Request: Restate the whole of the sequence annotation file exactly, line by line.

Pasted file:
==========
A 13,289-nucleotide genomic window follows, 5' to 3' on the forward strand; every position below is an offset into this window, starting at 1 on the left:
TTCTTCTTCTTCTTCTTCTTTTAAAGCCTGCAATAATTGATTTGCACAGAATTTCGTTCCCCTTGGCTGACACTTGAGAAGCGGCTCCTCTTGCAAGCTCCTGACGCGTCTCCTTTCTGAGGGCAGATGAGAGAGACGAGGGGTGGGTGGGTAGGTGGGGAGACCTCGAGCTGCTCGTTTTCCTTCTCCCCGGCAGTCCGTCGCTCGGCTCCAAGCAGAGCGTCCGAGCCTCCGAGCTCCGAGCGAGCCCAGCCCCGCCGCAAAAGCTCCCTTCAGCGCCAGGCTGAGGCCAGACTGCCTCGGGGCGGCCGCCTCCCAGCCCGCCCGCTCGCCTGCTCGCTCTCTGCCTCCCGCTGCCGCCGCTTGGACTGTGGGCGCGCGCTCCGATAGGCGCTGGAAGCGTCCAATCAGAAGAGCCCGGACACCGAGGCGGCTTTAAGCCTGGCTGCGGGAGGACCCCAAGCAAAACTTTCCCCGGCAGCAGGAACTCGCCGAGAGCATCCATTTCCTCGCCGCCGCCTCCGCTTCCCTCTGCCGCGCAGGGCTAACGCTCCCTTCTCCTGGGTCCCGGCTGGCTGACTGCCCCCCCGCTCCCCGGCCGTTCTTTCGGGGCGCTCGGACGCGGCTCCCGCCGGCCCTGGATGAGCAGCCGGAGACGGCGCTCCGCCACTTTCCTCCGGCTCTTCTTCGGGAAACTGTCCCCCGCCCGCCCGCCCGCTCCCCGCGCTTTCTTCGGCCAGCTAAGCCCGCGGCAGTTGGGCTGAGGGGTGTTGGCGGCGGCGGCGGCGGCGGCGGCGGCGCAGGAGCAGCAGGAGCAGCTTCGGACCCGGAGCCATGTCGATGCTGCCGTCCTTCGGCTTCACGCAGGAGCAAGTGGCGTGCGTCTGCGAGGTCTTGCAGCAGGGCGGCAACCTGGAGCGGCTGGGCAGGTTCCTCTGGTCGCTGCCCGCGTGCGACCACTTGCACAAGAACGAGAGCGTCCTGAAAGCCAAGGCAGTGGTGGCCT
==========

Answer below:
A 13,289-nucleotide genomic window follows, 5' to 3' on the forward strand; every position below is an offset into this window, starting at 1 on the left:
TTCTTCTTCTTCTTCTTCTTTTAAAGCCTGCAATAATTGATTTGCACAGAATTTCGTTCCCCTTGGCTGACACTTGAGAAGCGGCTCCTCTTGCAAGCTCCTGACGCGTCTCCTTTCTGAGGGCAGATGAGAGAGACGAGGGGTGGGTGGGTAGGTGGGGAGACCTCGAGCTGCTCGTTTTCCTTCTCCCCGGCAGTCCGTCGCTCGGCTCCAAGCAGAGCGTCCGAGCCTCCGAGCTCCGAGCGAGCCCAGCCCCGCCGCAAAAGCTCCCTTCAGCGCCAGGCTGAGGCCAGACTGCCTCGGGGCGGCCGCCTCCCAGCCCGCCCGCTCGCCTGCTCGCTCTCTGCCTCCCGCTGCCGCCGCTTGGACTGTGGGCGCGCGCTCCGATAGGCGCTGGAAGCGTCCAATCAGAAGAGCCCGGACACCGAGGCGGCTTTAAGCCTGGCTGCGGGAGGACCCCAAGCAAAACTTTCCCCGGCAGCAGGAACTCGCCGAGAGCATCCATTTCCTCGCCGCCGCCTCCGCTTCCCTCTGCCGCGCAGGGCTAACGCTCCCTTCTCCTGGGTCCCGGCTGGCTGACTGCCCCCCCGCTCCCCGGCCGTTCTTTCGGGGCGCTCGGACGCGGCTCCCGCCGGCCCTGGATGAGCAGCCGGAGACGGCGCTCCGCCACTTTCCTCCGGCTCTTCTTCGGGAAACTGTCCCCCGCCCGCCCGCCCGCTCCCCGCGCTTTCTTCGGCCAGCTAAGCCCGCGGCAGTTGGGCTGAGGGGTGTTGGCGGCGGCGGCGGCGGCGGCGGCGGCGCAGGAGCAGCAGGAGCAGCTTCGGACCCGGAGCCATGTCGATGCTGCCGTCCTTCGGCTTCACGCAGGAGCAAGTGGCGTGCGTCTGCGAGGTCTTGCAGCAGGGCGGCAACCTGGAGCGGCTGGGCAGGTTCCTCTGGTCGCTGCCCGCGTGCGACCACTTGCACAAGAACGAGAGCGTCCTGAAAGCCAAGGCAGTGGTGGCCT